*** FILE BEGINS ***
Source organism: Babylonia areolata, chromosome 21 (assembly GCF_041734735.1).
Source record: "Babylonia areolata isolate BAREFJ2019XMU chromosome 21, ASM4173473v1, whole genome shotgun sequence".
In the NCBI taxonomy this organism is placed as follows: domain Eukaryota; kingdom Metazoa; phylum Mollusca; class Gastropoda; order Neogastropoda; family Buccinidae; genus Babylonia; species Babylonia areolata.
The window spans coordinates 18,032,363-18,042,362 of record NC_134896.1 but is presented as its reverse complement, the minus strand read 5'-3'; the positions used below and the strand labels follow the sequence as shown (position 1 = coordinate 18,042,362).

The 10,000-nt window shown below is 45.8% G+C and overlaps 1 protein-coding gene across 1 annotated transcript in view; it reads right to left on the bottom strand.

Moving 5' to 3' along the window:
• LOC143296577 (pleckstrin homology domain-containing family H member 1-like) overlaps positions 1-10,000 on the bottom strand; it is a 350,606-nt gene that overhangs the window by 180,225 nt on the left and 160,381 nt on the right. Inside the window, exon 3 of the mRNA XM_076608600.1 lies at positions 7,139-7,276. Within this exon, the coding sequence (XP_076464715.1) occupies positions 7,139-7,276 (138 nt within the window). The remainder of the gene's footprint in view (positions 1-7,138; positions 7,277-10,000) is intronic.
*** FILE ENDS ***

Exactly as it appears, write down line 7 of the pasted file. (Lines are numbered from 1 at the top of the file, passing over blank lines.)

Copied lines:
• LOC143296577 (pleckstrin homology domain-containing family H member 1-like) overlaps positions 1-10,000 on the bottom strand; it is a 350,606-nt gene that overhangs the window by 180,225 nt on the left and 160,381 nt on the right. Inside the window, exon 3 of the mRNA XM_076608600.1 lies at positions 7,139-7,276. Within this exon, the coding sequence (XP_076464715.1) occupies positions 7,139-7,276 (138 nt within the window). The remainder of the gene's footprint in view (positions 1-7,138; positions 7,277-10,000) is intronic.